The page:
When I first saw this temporary relief from the NYSE, I dismissed it as relief designed to help an overwhelmed Broadridge. The relief temporarily allowed discretionary voting on routine matters even if the proxy materials were transmitted to beneficial owners only 10 days in advance of shareholders’ meetings instead of the required 15 days. I had no idea there might be a tragedy underlying it.
The SEC release approving the relief indicated that COVID-19 “has severely disrupted the operations of the primary intermediary responsible for distributing proxy materials on behalf of member organizations.” Apparently, Broadridge had advised the NYSE that it was having difficulty complying with the 15-day rule to transmit proxy materials in part “because its own processing times have been slowed down by reduced staffing levels caused by the disruption associated with the spread of COVID-19.”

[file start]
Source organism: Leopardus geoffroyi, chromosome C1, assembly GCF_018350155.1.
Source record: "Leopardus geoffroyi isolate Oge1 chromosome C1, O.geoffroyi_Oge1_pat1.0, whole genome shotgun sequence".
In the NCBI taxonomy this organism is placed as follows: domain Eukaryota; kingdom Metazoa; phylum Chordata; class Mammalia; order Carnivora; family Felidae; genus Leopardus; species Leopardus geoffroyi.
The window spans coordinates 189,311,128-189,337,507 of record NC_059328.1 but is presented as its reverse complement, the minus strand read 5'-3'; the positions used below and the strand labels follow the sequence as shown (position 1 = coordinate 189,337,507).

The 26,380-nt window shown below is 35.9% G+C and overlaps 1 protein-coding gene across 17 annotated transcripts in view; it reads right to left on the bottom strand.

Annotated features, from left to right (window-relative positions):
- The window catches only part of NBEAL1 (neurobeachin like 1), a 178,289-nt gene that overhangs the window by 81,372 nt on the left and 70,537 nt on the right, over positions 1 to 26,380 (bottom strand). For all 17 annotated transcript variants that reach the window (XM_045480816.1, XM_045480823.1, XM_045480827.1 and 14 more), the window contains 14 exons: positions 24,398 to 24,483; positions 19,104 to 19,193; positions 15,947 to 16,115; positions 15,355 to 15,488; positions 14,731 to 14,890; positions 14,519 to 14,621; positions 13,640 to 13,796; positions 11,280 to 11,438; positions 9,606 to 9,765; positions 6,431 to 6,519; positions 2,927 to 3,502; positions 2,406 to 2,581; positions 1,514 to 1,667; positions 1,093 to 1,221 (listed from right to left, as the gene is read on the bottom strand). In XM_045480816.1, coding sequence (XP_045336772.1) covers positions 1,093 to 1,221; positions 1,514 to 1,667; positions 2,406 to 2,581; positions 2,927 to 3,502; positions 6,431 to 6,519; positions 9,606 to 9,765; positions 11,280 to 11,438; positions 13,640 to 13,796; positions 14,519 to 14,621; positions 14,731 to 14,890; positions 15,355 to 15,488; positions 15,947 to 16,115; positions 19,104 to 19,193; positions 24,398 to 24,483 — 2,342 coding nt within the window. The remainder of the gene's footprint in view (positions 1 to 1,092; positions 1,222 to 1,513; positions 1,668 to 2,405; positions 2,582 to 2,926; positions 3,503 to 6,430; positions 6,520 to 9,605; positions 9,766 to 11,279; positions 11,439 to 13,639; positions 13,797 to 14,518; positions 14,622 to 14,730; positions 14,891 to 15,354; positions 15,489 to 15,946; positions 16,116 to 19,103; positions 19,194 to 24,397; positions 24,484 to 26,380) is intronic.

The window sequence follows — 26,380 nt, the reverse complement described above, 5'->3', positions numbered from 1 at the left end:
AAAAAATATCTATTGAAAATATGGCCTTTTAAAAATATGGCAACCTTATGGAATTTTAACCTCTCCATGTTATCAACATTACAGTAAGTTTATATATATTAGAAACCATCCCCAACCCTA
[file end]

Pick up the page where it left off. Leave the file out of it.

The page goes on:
A tragic story from The Intercept, cited on thecorporatecounsel.net blog, might provide some idea about the possible circumstances of that “disruption.” The article reported that at least four Broadridge employees who worked at the warehouse have died of COVID-19. Who could ever have imagined, before COVID-19, that anyone would die distributing the proxy statements that we are fortunate enough to work on from the comfort of our safe home offices? It’s just heartbreaking (as I write this from the comfort of my safe home office).